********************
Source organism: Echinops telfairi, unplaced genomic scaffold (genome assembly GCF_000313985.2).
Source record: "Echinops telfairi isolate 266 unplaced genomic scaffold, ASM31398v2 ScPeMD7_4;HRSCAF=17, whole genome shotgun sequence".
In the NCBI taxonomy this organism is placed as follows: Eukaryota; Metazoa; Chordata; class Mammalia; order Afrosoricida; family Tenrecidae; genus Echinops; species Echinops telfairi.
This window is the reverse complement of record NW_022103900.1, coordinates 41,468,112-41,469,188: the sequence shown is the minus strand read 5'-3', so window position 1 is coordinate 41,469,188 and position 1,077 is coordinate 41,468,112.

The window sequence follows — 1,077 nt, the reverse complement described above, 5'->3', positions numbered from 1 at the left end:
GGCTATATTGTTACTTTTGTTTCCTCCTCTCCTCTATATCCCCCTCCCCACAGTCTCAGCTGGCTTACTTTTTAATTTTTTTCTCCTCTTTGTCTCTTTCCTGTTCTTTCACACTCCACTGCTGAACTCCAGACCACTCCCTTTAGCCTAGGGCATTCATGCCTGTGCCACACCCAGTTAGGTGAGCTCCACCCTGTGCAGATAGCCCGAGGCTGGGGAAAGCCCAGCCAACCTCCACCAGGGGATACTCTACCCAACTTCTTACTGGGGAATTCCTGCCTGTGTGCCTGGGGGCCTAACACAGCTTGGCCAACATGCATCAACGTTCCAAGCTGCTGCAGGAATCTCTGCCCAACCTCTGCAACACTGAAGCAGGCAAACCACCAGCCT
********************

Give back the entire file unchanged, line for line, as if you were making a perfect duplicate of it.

Source organism: Echinops telfairi, unplaced genomic scaffold (genome assembly GCF_000313985.2).
Source record: "Echinops telfairi isolate 266 unplaced genomic scaffold, ASM31398v2 ScPeMD7_4;HRSCAF=17, whole genome shotgun sequence".
In the NCBI taxonomy this organism is placed as follows: Eukaryota; Metazoa; Chordata; class Mammalia; order Afrosoricida; family Tenrecidae; genus Echinops; species Echinops telfairi.
This window is the reverse complement of record NW_022103900.1, coordinates 41,468,112-41,469,188: the sequence shown is the minus strand read 5'-3', so window position 1 is coordinate 41,469,188 and position 1,077 is coordinate 41,468,112.

The window sequence follows — 1,077 nt, the reverse complement described above, 5'->3', positions numbered from 1 at the left end:
GGCTATATTGTTACTTTTGTTTCCTCCTCTCCTCTATATCCCCCTCCCCACAGTCTCAGCTGGCTTACTTTTTAATTTTTTTCTCCTCTTTGTCTCTTTCCTGTTCTTTCACACTCCACTGCTGAACTCCAGACCACTCCCTTTAGCCTAGGGCATTCATGCCTGTGCCACACCCAGTTAGGTGAGCTCCACCCTGTGCAGATAGCCCGAGGCTGGGGAAAGCCCAGCCAACCTCCACCAGGGGATACTCTACCCAACTTCTTACTGGGGAATTCCTGCCTGTGTGCCTGGGGGCCTAACACAGCTTGGCCAACATGCATCAACGTTCCAAGCTGCTGCAGGAATCTCTGCCCAACCTCTGCAACACTGAAGCAGGCAAACCACCAGCCT